Flying Light Helicopters with the Royal Marines (Hardback)
Collective Tales From Marine Air 489
Little has been written about Royal Marines rotary aviation, the small and select unit which operated light helicopters between 1965 and 1995. Officer and senior non-commissioned officer pilots had the unique privilege of being both Commandos and aviators, flying from warships and operating ashore in support of the Royal Marines. Initially called Unit Air Troops, which then coalesced into 3 Commando Brigade Air Squadron Royal Marines, they operated in hostile environments, including the Arctic, mountains, jungles and deserts.
Robert Wilsey served in the Royal Marines from 1969 to 2000. Having qualified as a pilot he served through much of the existence of the Royal Marines Air Squadron, from a junior pilot right up to becoming its commanding officer.
In this unique book, the author tells of the evolution and technological advances of Royal Marines aviation, flying the Westland Sioux, Scout, Gazelle, and, ultimately, Lynx helicopters. He describes the rigorous training undertaken, including flying from ships at sea, and of operating globally from Malta, Northern Ireland, the jungles of Brunei, the Pyrenees, Arctic Norway and, in 1991, Northern Iraq, protecting the Kurds during Operation Haven.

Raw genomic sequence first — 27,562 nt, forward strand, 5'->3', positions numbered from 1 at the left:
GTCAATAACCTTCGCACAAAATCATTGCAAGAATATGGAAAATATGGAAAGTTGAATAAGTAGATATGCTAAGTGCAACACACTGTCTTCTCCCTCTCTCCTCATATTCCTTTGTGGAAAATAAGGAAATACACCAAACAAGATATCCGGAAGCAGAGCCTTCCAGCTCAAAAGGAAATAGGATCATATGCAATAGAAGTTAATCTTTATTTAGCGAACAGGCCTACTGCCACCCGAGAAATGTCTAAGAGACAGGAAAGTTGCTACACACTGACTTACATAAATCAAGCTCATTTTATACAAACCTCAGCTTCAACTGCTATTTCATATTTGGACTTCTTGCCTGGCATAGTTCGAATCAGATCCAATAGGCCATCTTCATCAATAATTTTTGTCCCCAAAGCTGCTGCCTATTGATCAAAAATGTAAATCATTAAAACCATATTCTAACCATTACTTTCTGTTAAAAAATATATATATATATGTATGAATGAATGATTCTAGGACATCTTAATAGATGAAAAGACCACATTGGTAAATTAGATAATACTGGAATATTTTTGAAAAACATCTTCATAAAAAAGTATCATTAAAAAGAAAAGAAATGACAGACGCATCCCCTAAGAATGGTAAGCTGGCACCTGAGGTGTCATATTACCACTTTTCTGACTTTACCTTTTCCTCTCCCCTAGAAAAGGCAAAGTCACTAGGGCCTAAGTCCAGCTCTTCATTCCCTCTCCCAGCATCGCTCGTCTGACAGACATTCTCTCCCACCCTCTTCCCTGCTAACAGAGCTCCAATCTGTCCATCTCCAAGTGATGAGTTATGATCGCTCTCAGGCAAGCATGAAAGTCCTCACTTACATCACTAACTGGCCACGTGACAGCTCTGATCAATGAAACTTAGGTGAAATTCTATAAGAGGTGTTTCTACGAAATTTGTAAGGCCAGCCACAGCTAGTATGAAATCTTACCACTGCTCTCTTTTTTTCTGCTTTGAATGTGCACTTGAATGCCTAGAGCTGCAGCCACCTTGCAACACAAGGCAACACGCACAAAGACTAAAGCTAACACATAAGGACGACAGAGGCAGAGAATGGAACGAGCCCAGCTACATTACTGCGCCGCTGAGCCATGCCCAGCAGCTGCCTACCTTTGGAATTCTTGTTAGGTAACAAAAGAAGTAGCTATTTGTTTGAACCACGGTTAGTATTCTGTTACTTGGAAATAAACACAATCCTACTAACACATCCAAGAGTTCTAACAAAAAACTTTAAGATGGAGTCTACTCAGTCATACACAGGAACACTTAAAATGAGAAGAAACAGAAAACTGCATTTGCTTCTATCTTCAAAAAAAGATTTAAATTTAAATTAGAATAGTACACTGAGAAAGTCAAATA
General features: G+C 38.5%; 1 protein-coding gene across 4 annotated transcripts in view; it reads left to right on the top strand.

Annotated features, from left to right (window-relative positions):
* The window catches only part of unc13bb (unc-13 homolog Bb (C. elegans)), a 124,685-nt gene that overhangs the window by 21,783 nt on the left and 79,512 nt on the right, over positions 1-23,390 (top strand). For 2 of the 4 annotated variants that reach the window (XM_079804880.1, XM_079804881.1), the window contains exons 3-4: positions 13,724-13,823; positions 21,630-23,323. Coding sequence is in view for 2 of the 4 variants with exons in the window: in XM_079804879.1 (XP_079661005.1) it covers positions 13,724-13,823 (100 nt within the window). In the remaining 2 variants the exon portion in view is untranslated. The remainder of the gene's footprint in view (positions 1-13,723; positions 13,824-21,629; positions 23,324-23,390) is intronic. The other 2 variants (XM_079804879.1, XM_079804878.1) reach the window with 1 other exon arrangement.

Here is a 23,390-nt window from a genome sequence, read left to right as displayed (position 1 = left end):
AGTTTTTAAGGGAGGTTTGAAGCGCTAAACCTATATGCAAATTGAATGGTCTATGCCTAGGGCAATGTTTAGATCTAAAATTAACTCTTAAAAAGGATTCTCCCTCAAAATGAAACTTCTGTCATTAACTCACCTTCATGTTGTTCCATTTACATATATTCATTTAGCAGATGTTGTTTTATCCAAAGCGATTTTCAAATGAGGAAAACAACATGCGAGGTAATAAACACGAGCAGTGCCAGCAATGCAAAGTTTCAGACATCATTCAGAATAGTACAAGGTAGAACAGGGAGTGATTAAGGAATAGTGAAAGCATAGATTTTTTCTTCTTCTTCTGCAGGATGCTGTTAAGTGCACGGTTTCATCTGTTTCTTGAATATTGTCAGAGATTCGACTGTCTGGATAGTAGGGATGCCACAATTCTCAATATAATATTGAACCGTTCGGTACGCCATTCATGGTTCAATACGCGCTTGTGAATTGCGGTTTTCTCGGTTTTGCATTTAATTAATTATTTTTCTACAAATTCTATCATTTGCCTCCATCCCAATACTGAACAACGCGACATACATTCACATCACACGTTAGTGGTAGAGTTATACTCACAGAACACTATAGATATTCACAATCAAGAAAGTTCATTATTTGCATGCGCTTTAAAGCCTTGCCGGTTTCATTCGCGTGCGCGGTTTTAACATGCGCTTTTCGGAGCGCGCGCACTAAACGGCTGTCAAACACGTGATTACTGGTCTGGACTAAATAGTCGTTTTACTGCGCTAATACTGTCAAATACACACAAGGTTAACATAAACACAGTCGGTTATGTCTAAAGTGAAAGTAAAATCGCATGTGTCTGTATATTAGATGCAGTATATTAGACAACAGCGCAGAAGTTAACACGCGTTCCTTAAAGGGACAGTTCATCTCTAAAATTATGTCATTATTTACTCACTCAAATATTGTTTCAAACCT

Colonel Wilsey also describes the challenges of the British military’s basic and advanced rotary flying training, from both a student’s and flying instructor’s perspectives. He explains the pressures of leading a flying display team and relates stories of numerous incidents and accidents, many amusing, several chaotic and some tragic.
This is a vivid first-hand account of military rotary wing flying which will appeal to aircrew both civil and military, aviation enthusiasts and military historians.
The Indonesian Confrontation that raged from 1963 to 1966 stemmed from Indonesia’s opposition to the creation of Malaysia. Fighting in the challenging jungle terrain of Borneo and in the countryside straddling the Malaysia/Indonesia border, where there were few roads, posed significant logistical challenges to both sides. That the conflict was ultimately a victory for the Commonwealth forces was in due in no small part to the fact that they enjoyed the advantage of vastly superior helicopter resources and better trained crews – many of which were provided by British units. During the Confrontation,…By David Taylor
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